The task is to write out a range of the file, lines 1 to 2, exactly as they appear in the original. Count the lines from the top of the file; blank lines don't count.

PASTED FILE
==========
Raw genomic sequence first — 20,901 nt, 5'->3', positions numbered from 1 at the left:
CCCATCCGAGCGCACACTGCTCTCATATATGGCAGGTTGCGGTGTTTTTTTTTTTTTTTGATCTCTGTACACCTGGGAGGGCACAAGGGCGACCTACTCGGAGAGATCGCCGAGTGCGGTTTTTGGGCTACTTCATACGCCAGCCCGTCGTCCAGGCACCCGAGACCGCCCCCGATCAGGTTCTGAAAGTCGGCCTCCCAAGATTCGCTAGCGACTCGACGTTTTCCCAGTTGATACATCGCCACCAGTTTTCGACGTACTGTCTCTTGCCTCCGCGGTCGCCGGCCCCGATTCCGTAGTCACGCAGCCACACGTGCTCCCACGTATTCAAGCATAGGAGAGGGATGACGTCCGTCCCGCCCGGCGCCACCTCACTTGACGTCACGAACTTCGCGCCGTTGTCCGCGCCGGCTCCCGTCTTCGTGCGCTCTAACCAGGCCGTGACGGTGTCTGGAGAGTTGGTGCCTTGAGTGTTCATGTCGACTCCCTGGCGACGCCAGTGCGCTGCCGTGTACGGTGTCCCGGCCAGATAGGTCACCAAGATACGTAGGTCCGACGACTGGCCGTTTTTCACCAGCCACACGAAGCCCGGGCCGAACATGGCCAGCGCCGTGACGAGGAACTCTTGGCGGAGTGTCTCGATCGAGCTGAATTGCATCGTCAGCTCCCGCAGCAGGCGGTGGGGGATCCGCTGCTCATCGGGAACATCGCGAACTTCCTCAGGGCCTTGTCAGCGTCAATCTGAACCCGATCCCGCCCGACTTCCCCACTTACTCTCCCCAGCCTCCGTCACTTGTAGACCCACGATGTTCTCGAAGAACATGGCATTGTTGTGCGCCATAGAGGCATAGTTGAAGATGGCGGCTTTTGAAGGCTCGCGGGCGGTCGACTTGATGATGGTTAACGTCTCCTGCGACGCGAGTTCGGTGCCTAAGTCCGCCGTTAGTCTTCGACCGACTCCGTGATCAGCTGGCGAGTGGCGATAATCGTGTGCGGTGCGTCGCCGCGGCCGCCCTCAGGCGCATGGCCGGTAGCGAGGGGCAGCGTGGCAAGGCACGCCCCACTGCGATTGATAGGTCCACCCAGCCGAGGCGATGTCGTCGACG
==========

Raw genomic sequence first — 20,901 nt, 5'->3', positions numbered from 1 at the left:
CCCATCCGAGCGCACACTGCTCTCATATATGGCAGGTTGCGGTGTTTTTTTTTTTTTTTGATCTCTGTACACCTGGGAGGGCACAAGGGCGACCTACTCGGAGAGATCGCCGAGTGCGGTTTTTGGGCTACTTCATACGCCAGCCCGTCGTCCAGGCACCCGAGACCGCCCCCGATCAGGTTCTGAAAGTCGGCCTCCCAAGATTCGCTAGCGACTCGACGTTTTCCCAGTTGATACATCGCCACCAGTTTTCGACGTACTGTCTCTTGCCTCCGCGGTCGCCGGCCCCGATTCCGTAGTCACGCAGCCACACGTGCTCCCACGTATTCAAGCATAGGAGAGGGATGACGTCCGTCCCGCCCGGCGCCACCTCACTTGACGTCACGAACTTCGCGCCGTTGTCCGCGCCGGCTCCCGTCTTCGTGCGCTCTAACCAGGCCGTGACGGTGTCTGGAGAGTTGGTGCCTTGAGTGTTCATGTCGACTCCCTGGCGACGCCAGTGCGCTGCCGTGTACGGTGTCCCGGCCAGATAGGTCACCAAGATACGTAGGTCCGACGACTGGCCGTTTTTCACCAGCCACACGAAGCCCGGGCCGAACATGGCCAGCGCCGTGACGAGGAACTCTTGGCGGAGTGTCTCGATCGAGCTGAATTGCATCGTCAGCTCCCGCAGCAGGCGGTGGGGGATCCGCTGCTCATCGGGAACATCGCGAACTTCCTCAGGGCCTTGTCAGCGTCAATCTGAACCCGATCCCGCCCGACTTCCCCACTTACTCTCCCCAGCCTCCGTCACTTGTAGACCCACGATGTTCTCGAAGAACATGGCATTGTTGTGCGCCATAGAGGCATAGTTGAAGATGGCGGCTTTTGAAGGCTCGCGGGCGGTCGACTTGATGATGGTTAACGTCTCCTGCGACGCGAGTTCGGTGCCTAAGTCCGCCGTTAGTCTTCGACCGACTCCGTGATCAGCTGGCGAGTGGCGATAATCGTGTGCGGTGCGTCGCCGCGGCCGCCCTCAGGCGCATGGCCGGTAGCGAGGGGCAGCGTGGCAAGGCACGCCCCACTGCGATTGATAGGTCCACCCAGCCGAGGCGATGTCGTCGACG